I don’t understand why an empty dirt lot is ugly. This is a desert. And now it’s being filled with too much causing mental suffocation. I always heard ‘ob only exists because we believe it does’ The local population has drastically shifted over the last 11 years that I have lived here.

Somebody please find tinker bell. Hooks taking over and the pans have moved out. No one believes anymore. All I ever read on this webpage is people complaining. It’s so sad. Here I am defending. So sad.

Something happened when that ‘thank you for not feeding the homeless’ sticker came out. The whole town got weird. Even though it was a generic sticker made for every city in America. People started hating on ob. I swear 6 years ago nobody complained about anything. We all just smiled. We smiled and smiled and smiled. And now people just complain. Complain about street people. complain about new buildings.

I remember the days when everyone was happy. EVERYONE. When people still believed. I never understood why wealth didn’t want to live here. It wasn’t because of my street homies. It wasn’t because of the scruffy housed who lived moderately. It was that, people with wealth didn’t want to live in our houses. Our houses are coming down. And theirs are going up.

There is no way I can afford that new spot. And I cannot mentally afford to live were I currently live once I loose my window. Ob isn’t eclectic anymore. It’s being severed from the inside out. Somebody find tinker bell. And get the pans to believe again. Hooks taking over. And took out a whole entire parking lot. Where in the world are all those cars parking? I am fine with change. But when that change means you can no longer live in your town because of drastic landscape suffocation and rent increases that are far beyond their means…………I think of the Indians I think of the bisons, and I say sorry.


Objamie March 20, 2016 at 9:45 pm

Best post ever. They paid paradise put up a parking lot.


michael-leonard March 22, 2016 at 4:35 pm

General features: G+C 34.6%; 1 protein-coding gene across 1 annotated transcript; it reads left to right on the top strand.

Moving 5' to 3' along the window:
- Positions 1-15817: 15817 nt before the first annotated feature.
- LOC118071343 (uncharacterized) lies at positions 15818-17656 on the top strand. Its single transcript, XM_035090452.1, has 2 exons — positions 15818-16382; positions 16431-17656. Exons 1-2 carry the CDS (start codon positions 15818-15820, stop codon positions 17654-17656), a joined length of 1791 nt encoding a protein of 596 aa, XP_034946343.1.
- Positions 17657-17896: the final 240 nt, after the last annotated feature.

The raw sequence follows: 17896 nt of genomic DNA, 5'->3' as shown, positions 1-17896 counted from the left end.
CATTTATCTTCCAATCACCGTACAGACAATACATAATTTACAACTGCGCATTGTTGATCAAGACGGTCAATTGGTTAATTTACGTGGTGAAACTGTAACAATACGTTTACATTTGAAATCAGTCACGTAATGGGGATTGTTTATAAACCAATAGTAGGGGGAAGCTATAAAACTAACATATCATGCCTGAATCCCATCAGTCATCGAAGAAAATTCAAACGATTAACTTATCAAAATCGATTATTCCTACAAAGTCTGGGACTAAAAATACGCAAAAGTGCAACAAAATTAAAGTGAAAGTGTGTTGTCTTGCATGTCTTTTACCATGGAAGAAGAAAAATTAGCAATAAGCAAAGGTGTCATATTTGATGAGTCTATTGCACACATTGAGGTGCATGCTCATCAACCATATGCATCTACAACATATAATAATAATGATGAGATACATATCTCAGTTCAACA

I love the image of a “Paid Paradise”.


Debbie March 16, 2016 at 2:01 pm

No No to the Graffiti

Shame on whoever is defacing our community!


Autumn March 16, 2016 at 3:52 pm

Remember, this is graffiti on a TEMPORARY fence. Someone clearly felt they wanted to communicate with their community and did not see a better way to do it. I personally did not know there was a vote either or that is was even happening, and the same is true for a lot of the people. Many of those who oppose this project are so unaware and busy working to pay $1500 for a one bedroom apartment that they are not able to be active participants in the so-called democratic process. Honestly, this building sorely does not fit in this community, or at least the community many of us envision Ocean Beach to be. It is perpetuating building habits that create cramped, jail-like housing with higher rental rates, keeping the modern slaves who live in them working even faster on their hamster wheels. If you want to build in OB, at least make a building that is creative, interesting or unique. Where are the architects making something else besides white square designs?


Pedro March 16, 2016 at 7:25 pm

In the future, Autumn, please utilize any of the following resources before spray painting a fence, no matter its permanence:

The Ocean Beach Planning Board publishes its agenda before its meetings here:

The OB Rag will generally also post the OB Planning Board’s agenda.

The Planning Board meets the first Wednesday every month at 6PM. Its Project Review Committee meets the third Wednesday of every month at 6PM. Both meetings are open to the public and there’s a time for non-agenda public comments. Comments can also be made after project presentations.

Comments can further be made by mail or email in lieu of attending a meeting. They will be read out loud at the meeting and the board will take them into consideration when deciding on voting to approve a project or not. Its mailing address and contact form are located at this link:

Additionally, letters to the editor are a time-honored classic tradition of airing concerns or opinions on local topics. Should you feel strongly about a local issue, I would highly recommend writing to any of the following:

Your hometown OB Rag at
San Diego Reader:
San Diego Tribune:
Voice of San Diego:

Any of the above should help you participate in the so-called democratic process.


kh March 16, 2016 at 11:20 pm

These construction fences don’t just get thrown away after construction begins. Well they might have to now. It’s destruction of property, pure and simple. Shameful reporting to glamorize it.


Debbie March 16, 2016 at 7:10 pm

IMO, defacing property that is temporary or permanent is not COOL.